We should reform summer recess to avoid an empty chamber during crises in world affairs. Photo: Getty
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Parliament shouldn’t need recalling; it should meet throughout the summer anyway

We need reforms to parliament's summer recess in order to address the inevitable annual calls for it to be recalled over the break.

Hearing a procession of MPs, newspapers and broadcasters urging a recall of parliament is one of the annual summer rituals of British politics. Parched for proper domestic news, the political media likes to accompany its heightened interest in foreign wars and humanitarian crises with entreaties that MPs should be summoned back to Westminster to ruminate over them.

As George Eaton noted the other day, there is no shortage of MPs from all sides publicly calling on the Prime Minister to recall parliament in order to discuss the worsening crisis in the Middle East. Conservative MPs Conor Burns, Nick De Bois and David Burrowes, (as well as Lord Dannatt, former chief of the defence staff) are the latest to do so. David Cameron is, so far, unmoved.

Yet last year, parliament was recalled on two occasions: once to discuss the crisis in Syria and then to pay tribute following the death of Margaret Thatcher. Either of these examples seems to warrant MPs gathering now to discuss the grave situation in Iraq and Gaza.

Indeed, the House of Commons has been recalled from recess on no fewer than 41 occasions since 1949. The list is a roll-call of suitably august national and international events from our contemporary history, ranging from currency crises, the Korean war, Suez, the Soviet invasion of Czechoslovakia, the 9/11 attacks and even the death of the Queen Mother.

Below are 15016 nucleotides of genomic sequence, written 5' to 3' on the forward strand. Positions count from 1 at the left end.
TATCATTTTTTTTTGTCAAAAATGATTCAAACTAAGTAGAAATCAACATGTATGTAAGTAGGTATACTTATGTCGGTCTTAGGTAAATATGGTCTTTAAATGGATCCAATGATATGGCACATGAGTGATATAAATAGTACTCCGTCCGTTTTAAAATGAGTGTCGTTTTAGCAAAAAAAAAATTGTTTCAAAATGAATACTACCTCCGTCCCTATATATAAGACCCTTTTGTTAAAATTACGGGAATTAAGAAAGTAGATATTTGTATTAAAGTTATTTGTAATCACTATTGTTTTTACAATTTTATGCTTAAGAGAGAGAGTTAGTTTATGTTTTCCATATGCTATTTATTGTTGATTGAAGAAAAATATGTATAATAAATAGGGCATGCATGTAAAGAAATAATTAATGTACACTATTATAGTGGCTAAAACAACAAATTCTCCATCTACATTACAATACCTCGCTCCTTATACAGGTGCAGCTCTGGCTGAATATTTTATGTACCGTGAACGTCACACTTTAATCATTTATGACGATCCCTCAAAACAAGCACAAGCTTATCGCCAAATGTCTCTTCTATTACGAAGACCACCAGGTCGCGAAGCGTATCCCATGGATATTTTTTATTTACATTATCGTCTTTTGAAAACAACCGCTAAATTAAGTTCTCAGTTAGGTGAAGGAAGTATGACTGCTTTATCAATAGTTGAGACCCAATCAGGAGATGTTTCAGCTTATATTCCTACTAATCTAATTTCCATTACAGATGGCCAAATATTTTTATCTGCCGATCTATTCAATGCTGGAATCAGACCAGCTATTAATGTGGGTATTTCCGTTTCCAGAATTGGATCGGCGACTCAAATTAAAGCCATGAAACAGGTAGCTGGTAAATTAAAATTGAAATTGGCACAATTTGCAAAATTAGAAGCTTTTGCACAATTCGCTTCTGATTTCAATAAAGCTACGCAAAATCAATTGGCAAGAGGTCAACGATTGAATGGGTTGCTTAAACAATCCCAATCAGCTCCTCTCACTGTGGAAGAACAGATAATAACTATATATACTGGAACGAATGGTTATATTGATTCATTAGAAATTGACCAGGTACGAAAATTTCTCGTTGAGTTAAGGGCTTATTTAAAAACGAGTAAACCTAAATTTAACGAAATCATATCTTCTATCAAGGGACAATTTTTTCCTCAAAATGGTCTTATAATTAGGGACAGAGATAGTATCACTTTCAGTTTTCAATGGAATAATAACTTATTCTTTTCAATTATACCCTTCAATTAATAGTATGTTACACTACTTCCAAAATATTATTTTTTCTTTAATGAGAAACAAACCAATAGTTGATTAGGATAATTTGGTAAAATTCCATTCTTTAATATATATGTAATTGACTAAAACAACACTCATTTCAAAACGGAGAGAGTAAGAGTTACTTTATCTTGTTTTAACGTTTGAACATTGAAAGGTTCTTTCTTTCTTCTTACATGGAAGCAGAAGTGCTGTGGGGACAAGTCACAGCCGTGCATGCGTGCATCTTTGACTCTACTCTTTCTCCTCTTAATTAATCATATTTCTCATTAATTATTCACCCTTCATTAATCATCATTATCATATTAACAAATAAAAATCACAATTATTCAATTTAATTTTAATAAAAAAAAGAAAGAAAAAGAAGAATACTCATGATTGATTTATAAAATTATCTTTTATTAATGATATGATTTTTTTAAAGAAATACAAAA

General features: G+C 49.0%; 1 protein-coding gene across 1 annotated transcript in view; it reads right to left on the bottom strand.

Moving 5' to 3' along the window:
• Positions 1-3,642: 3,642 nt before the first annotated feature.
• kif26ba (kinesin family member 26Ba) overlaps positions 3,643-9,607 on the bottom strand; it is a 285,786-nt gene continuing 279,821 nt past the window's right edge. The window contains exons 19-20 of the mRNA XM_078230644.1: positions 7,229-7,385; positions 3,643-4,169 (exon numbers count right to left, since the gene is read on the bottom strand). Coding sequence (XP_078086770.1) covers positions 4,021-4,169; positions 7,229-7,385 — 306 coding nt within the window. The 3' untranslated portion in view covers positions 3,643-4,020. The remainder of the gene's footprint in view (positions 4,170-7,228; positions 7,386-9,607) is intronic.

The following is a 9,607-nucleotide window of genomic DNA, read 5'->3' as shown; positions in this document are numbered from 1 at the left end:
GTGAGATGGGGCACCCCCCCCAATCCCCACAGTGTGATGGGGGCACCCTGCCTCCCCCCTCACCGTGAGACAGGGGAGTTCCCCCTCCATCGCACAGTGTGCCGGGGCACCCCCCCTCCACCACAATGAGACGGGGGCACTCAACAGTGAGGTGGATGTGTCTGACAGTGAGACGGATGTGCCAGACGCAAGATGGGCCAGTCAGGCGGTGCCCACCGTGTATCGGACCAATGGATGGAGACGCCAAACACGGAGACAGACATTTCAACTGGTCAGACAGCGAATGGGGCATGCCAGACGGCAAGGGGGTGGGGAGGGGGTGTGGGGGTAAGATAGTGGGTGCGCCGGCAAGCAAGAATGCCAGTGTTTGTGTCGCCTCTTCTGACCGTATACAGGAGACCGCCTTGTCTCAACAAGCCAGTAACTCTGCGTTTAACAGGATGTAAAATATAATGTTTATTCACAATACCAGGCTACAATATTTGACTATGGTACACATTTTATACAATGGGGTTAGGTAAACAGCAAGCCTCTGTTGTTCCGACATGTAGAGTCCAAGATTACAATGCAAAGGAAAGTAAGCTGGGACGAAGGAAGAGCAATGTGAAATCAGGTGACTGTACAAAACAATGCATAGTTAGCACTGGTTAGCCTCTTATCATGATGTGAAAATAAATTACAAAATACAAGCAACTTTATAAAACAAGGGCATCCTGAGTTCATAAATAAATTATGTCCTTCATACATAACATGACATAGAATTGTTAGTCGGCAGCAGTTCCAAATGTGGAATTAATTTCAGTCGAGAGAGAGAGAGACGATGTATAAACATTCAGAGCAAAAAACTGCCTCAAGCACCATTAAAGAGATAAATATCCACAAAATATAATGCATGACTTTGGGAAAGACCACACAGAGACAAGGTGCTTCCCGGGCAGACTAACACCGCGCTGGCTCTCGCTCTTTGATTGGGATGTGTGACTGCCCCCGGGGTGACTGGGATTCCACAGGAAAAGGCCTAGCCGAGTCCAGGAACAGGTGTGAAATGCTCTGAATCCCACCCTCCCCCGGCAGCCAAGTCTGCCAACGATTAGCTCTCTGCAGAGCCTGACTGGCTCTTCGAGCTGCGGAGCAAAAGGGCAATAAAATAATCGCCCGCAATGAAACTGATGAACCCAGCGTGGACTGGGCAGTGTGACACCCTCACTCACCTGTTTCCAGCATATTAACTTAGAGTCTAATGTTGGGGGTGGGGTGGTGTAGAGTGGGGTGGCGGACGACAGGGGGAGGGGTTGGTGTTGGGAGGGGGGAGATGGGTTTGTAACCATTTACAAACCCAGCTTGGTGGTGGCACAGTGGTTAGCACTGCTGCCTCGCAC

There are two obvious reforms that could be considered. The first is to radically shorten the summer recess so there is more chance of parliament sitting when a major issue presents itself. This is unlikely as it suits governments and oppositions alike to keep MPs out of Westminster during the summer months while bills are drafted, batteries are recharged and backbiting is, temporarily, abated.

The second option is to earmark specific days that could be put aside throughout the summer break to discuss emergency business. The infrastructure and personnel needed to make this work are minimal. Given all the parties operate a rota throughout the summer, it is not a big leap to have a supply of ministers and their shadows and willing backbenchers ready to deliberate on whatever major issue presents itself.

This would re-establish the House of Commons as the crucible of our national conversation and it would address the problem of MPs looking as though they put their chillaxing time ahead of world affairs.

Kevin Meagher is associate editor of Labour Uncut

Kevin Meagher is associate editor of Labour Uncut and a former special adviser at the Northern Ireland office. 

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What type of Brexit did we vote for? 150,000 Conservative members will decide

As Michael Gove launches his leadership bid, what Leave looks like will be decided by Conservative activists.

Why did 17 million people vote to the leave the European Union, and what did they want? That’s the question that will shape the direction of British politics and economics for the next half-century, perhaps longer.

Vote Leave triumphed in part because they fought a campaign that combined ruthless precision about what the European Union would do – the illusory £350m a week that could be clawed back with a Brexit vote, the imagined 75 million Turks who would rock up to Britain in the days after a Remain vote – with calculated ambiguity about what exit would look like.